More than 40 percent of people with multiple sclerosis (MS) experience problems with speech at some point. Speech problems may take the form of dysarthria or dysphonia. Dysarthria, or speech disorder, could involve slowed, quiet or slurring speech, poor articulation or unusual speech patterns. In dysphonia, or voice disorder, the voice may change and become hoarse, harsh, breathy or nasal due to issues with the nerves and muscles associated with speaking. All of these changes can cause difficulties in communication.
More than 30 percent of those with MS experience dysphagia, or swallowing problems, at some time. Although difficulty in swallowing is usually mild or passing in most people with MS, in others, it can become severe and lead to poor nutrition, dehydration, or inhaling food particles, which may even cause aspiration pneumonia.
Speech-language pathologists, or speech therapists as they are more commonly known, can diagnose and treat these problems with education, exercises and assistive devices.
What does it involve?
Depending on what state you live in and what type of insurance you have, you may require a referral from your doctor in order to see a speech therapist. At your first appointment, the speech therapist will interview you about the speech or swallowing problems you are experiencing and perform a physical exam of your tongue, mouth and throat muscles. If you are having difficulties swallowing, they may perform a barium swallow. In this exam, you will be asked to swallow liquid or material of different consistencies, all containing a contrast additive. As you chew and swallow, the therapist will film the process using a fluoroscope, which is similar to an x-ray machine that takes moving pictures. This test helps the speech therapist pinpoint the cause of the problem you are having.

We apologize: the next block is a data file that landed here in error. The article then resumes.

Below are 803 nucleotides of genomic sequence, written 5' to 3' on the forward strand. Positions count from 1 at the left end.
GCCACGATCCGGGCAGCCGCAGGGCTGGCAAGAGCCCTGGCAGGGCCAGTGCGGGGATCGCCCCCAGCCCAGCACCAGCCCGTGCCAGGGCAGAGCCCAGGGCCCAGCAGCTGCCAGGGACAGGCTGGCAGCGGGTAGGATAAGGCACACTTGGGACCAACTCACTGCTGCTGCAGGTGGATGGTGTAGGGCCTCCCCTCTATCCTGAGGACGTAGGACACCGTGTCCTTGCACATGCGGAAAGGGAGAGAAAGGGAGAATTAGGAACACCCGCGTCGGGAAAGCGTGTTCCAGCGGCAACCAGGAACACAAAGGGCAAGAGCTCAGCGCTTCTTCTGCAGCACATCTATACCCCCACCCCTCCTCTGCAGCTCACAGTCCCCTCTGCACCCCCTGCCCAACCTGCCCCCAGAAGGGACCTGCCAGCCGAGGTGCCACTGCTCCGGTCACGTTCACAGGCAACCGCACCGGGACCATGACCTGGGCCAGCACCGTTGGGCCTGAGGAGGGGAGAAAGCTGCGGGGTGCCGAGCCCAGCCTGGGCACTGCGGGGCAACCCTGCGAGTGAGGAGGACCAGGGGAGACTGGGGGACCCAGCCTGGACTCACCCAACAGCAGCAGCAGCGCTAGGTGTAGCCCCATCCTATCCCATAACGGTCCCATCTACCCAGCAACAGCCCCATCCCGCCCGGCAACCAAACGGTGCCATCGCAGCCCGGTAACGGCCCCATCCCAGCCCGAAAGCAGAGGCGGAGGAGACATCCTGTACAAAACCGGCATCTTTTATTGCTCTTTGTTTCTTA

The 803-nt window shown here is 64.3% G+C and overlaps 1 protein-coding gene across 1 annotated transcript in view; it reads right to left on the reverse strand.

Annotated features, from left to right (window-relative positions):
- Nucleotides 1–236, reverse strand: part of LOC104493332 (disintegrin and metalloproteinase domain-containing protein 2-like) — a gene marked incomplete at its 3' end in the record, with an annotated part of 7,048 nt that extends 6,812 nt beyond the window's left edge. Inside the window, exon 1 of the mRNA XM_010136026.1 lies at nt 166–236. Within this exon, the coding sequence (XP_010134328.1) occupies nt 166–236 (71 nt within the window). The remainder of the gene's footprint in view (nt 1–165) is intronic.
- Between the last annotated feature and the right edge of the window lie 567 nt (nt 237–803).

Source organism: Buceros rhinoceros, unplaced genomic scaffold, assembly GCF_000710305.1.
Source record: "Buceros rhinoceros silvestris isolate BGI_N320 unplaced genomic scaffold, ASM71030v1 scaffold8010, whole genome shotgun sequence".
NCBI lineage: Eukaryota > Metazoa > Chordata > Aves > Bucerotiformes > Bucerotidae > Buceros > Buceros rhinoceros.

Depending on your specific speech or swallowing issues, the speech therapist may teach you voice exercises to improve projection or mouth exercises to strengthen muscles associated with speech and swallowing. They may recommend different posture while eating, or changes in diet such as adding more liquid to foods to make them easier to swallow. The speech therapist may coach you on slowing down while talking or eating, articulating more clearly, or on controlling your breathing. You may also learn energy conservation strategies such as keeping conversations short. The therapist can also help you learn how to use other strategies or assistive devices to better communicate.
The goals of speech therapy are to communicate and interact with others effectively, to eat and drink safely, and to improve your quality of life.
There has been little clinical research proving the effectiveness of speech therapy on MS-related speech or swallowing problems. However, many studies have established that rehabilitative therapies in general improve quality of life, sense of well-being, mood and delaying or preventing deterioration.
Most types of insurance will only pay for a limited number of physical therapy appointments. The National MS Society or the American Speech-Language-Hearing Association may be able to provide financial assistance if you need it.
Depending on where you live and your level of disability, it may be hard to travel to speech therapy appointments.
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